The trial court again overruled appellant's motion to strike the evidence and convicted appellant of assault and battery on a law enforcement officer.

II. ANALYSIS

In reviewing the sufficiency of evidence on appeal, "the appellate court must examine the evidence and all inferences reasonably deducible therefrom in the light most favorable to the Commonwealth, the prevailing party in the trial court."Commonwealth v. Jenkins, 255 Va. 516, 521, 499 S.E.2d 263, 265 (1998) (citations omitted). "We may not disturb the trial court's judgment unless it is `plainly wrong or without evidence to support it.'" Barlow v. Commonwealth, 26 Va. App. 421, 429, 494 S.E.2d 901, 904 (1998) (quoting Beavers v. Commonwealth, 245 Va. 268, 282, 427 S.E.2d 411, 421 (1993)).

Furthermore, "[t]he credibility of the witnesses and the weight accorded the evidence are matters solely for the fact finder who has the opportunity to see and hear that evidence as it is presented." Sandoval v. Commonwealth, 20 Va. App. 133, 138, 455 S.E.2d 730, 732 (1995) (citations omitted). "In its role of judging witness credibility, the fact finder is entitled to disbelieve the self-serving testimony of the accused and to conclude that the accused is lying to conceal his guilt." Marable v. Commonwealth, 27 Va. App. 505, 509-10, 500 S.E.2d 233, 235 (1998) (citation omitted).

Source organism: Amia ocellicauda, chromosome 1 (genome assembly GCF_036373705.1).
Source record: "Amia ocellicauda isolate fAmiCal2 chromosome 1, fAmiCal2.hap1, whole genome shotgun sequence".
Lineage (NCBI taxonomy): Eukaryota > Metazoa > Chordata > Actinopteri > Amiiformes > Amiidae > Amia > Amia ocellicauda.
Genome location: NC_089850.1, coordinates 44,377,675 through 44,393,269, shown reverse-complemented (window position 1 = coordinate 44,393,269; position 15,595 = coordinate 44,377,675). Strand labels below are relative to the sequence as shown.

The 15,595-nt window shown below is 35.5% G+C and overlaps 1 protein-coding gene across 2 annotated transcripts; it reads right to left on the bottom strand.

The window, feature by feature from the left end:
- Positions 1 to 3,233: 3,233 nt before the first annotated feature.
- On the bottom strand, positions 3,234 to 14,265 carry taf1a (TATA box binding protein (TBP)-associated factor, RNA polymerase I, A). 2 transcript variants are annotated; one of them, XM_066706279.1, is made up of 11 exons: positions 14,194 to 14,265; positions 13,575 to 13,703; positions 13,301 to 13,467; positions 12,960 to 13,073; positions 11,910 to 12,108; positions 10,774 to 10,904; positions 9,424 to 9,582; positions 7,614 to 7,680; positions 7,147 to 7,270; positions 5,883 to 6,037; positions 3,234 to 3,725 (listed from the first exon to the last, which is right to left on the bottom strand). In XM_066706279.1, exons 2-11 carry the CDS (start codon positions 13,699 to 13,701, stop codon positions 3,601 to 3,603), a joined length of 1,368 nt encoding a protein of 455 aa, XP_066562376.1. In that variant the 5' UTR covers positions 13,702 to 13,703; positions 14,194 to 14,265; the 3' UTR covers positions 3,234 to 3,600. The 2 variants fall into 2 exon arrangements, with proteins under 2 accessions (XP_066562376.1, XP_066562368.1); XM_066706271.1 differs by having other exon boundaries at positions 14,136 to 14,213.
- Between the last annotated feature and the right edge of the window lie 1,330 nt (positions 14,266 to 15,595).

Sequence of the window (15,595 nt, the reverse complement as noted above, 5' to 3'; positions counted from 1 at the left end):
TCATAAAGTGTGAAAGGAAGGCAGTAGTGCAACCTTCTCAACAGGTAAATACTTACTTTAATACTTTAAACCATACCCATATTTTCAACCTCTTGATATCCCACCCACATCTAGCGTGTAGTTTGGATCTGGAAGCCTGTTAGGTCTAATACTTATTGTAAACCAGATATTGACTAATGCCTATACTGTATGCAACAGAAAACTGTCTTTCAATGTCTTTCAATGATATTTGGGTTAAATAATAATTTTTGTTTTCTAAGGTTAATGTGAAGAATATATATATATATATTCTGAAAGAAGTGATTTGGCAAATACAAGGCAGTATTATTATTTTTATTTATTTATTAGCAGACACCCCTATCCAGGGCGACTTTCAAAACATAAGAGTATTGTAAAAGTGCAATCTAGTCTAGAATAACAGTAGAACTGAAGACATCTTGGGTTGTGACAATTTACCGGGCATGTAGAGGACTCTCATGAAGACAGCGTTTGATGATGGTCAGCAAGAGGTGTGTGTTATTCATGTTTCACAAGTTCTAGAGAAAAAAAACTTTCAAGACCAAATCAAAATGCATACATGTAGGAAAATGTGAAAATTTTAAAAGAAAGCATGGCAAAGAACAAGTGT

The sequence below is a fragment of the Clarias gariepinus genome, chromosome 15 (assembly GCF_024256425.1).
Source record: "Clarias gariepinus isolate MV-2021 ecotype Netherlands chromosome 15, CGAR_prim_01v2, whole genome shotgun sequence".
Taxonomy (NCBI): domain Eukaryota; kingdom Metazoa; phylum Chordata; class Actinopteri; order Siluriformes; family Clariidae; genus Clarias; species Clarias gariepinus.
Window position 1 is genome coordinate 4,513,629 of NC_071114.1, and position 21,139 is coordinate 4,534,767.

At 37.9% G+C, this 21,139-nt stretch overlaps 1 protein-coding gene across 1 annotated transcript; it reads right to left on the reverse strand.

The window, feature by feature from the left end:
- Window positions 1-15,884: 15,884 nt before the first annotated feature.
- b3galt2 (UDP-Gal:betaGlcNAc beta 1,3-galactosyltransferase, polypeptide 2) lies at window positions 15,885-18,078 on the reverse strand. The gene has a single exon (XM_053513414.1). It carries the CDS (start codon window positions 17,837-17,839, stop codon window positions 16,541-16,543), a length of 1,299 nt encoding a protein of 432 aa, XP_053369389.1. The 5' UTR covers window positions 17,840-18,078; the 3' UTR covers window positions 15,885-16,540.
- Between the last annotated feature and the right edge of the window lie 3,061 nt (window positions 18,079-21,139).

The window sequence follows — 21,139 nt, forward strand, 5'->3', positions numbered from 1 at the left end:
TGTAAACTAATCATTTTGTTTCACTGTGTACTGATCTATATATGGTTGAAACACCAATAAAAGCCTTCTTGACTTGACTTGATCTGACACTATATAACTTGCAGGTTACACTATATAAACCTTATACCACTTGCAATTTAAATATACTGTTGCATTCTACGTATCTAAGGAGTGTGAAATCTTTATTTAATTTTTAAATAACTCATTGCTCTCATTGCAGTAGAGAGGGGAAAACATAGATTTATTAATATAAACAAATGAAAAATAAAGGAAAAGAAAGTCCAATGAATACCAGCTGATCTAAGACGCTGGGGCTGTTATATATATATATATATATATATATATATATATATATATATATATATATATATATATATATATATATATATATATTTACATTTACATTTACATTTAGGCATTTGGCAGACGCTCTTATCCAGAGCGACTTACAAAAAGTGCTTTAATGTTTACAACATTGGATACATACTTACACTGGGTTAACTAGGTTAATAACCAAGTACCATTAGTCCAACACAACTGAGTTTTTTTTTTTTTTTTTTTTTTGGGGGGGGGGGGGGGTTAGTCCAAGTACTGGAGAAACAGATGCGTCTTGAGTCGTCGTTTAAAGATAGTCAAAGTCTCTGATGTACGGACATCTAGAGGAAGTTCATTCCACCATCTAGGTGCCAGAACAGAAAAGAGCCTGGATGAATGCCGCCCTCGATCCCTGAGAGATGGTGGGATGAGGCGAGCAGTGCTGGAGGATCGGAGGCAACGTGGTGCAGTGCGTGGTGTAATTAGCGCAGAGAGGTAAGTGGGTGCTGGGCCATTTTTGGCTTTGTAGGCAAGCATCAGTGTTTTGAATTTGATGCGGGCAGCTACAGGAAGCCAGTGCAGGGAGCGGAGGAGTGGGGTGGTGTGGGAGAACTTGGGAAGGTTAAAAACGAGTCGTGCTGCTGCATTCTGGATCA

Code § 18.2-57(C) provides that "any person [who] commits an assault or an assault and battery against . . . a law enforcement officer . . . shall be guilty of a Class 6 felony," and shall be sentenced to a mandatory, minimum term of six months in jail.

To sustain a conviction for assault, the evidence need only prove "`an attempt or offer, with force and violence, to do some bodily hurt to another.'" Harper v. Commonwealth, 196 Va. 723, 733, 85 S.E.2d 249, 255 (1955) (citation omitted).